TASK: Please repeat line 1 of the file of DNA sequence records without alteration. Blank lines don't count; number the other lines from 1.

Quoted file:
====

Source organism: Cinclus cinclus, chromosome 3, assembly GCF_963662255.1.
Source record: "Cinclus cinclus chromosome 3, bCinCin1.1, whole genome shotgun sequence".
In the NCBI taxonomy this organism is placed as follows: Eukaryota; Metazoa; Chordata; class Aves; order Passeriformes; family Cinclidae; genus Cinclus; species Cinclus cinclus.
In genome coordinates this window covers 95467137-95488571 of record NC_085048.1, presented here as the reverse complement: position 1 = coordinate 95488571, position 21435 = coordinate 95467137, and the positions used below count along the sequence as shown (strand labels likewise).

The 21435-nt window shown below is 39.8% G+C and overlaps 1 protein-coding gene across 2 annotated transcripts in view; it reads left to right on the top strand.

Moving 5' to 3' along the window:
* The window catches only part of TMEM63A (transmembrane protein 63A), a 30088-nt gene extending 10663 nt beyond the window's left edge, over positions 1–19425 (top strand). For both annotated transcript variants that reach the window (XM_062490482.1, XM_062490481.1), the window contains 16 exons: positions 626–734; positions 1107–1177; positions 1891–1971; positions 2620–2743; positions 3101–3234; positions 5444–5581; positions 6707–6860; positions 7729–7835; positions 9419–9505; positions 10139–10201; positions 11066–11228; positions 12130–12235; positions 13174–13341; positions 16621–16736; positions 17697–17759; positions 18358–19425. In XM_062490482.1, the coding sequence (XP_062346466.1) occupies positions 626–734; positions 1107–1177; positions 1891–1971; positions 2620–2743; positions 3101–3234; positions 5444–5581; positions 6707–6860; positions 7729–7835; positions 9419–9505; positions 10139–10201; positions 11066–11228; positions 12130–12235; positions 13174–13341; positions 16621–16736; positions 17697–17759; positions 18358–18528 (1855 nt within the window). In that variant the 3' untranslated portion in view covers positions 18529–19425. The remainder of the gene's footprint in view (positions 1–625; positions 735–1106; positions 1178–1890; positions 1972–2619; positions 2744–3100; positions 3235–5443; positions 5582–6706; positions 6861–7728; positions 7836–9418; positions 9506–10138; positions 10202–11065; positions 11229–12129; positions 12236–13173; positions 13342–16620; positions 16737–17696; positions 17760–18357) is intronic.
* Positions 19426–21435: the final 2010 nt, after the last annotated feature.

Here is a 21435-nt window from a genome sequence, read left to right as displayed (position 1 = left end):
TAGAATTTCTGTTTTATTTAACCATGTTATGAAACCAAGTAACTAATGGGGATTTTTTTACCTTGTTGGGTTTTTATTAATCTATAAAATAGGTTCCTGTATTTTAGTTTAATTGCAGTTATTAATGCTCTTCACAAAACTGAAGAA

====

Source organism: Cinclus cinclus, chromosome 3, assembly GCF_963662255.1.